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bu·bon·ic plague(bo͞o-bŏn′ĭk, byo͞o-)
A form of infectious plague that is characterized by the formation of buboes and is transmitted to humans principally by the bite of a flea that has bitten an infected rodent, usually a rat.
(Pathology) an acute infectious febrile disease characterized by chills, prostration, delirium, and formation of buboes: caused by the bite of a rat flea infected with the bacterium Yersinia pestis. See also plague
a severe infection caused by the bacterium Yersinia pestis, characterized by the formation of buboes at the armpits and groin. Compare Black Death.
The most common form of plague, with symptoms including fever, vomiting, diarrhea, and inflamed lymph nodes (called buboes). It is transmitted by fleas from infected rats or other rodents. The Black Death was an epidemic of bubonic plague. See more at plague.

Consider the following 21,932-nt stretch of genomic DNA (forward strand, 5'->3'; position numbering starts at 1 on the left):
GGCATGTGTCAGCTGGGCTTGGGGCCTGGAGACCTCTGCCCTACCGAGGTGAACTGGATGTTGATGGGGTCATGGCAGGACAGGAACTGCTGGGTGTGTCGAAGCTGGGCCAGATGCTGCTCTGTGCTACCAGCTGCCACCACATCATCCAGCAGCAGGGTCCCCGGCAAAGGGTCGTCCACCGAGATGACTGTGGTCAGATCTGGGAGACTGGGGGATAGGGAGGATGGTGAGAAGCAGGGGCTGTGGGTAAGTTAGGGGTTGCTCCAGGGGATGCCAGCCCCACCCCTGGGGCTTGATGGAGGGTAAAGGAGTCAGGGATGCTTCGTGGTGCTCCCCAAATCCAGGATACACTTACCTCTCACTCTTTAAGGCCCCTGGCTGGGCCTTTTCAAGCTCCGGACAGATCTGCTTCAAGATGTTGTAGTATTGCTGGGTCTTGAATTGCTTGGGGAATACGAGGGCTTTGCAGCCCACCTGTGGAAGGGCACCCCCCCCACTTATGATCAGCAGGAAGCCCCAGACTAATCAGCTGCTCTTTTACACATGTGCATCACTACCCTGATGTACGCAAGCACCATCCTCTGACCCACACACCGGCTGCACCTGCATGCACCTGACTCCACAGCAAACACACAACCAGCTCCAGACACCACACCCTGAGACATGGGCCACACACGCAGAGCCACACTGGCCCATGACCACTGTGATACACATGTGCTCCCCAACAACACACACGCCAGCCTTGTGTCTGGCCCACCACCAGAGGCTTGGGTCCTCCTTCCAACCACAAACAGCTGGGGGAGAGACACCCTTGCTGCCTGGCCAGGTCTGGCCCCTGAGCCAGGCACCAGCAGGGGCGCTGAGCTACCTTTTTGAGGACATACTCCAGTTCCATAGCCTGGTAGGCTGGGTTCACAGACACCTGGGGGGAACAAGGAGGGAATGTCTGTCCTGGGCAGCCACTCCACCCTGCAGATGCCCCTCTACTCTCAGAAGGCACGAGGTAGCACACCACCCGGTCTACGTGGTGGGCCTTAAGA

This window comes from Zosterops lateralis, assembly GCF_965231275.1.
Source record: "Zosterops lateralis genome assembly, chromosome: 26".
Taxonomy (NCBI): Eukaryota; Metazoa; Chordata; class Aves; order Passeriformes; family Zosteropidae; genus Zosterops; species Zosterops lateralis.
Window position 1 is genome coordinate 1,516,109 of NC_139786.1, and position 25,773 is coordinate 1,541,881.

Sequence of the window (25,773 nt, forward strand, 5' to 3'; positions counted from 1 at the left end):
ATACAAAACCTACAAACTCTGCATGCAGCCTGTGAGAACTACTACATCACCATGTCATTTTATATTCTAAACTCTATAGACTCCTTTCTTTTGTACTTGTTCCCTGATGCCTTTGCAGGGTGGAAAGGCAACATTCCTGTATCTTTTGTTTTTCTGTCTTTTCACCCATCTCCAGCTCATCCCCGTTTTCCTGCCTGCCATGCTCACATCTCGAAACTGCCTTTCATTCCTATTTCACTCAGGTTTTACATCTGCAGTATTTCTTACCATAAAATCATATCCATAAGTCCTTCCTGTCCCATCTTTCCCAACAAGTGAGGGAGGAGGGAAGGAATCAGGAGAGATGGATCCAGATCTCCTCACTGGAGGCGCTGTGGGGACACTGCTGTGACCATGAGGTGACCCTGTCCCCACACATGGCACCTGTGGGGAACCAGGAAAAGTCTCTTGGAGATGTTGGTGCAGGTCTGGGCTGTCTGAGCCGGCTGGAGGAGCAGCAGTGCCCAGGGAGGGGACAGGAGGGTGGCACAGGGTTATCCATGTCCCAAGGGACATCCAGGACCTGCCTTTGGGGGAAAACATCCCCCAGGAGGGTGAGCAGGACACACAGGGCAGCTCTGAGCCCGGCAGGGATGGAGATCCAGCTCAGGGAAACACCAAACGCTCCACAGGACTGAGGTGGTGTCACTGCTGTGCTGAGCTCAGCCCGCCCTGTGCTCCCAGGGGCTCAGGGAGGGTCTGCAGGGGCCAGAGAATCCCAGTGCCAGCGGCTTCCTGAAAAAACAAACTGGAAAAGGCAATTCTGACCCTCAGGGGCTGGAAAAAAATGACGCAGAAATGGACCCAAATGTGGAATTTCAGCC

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|Noun||1.||bubonic plague - the most common form of the plague in humans; characterized by chills, prostration, delirium and the formation of buboes in the armpits and groin; does not spread from person to person|
pest, pestilence, pestis, plague - a serious (sometimes fatal) infection of rodents caused by Yersinia pestis and accidentally transmitted to humans by the bite of a flea that has bitten an infected animal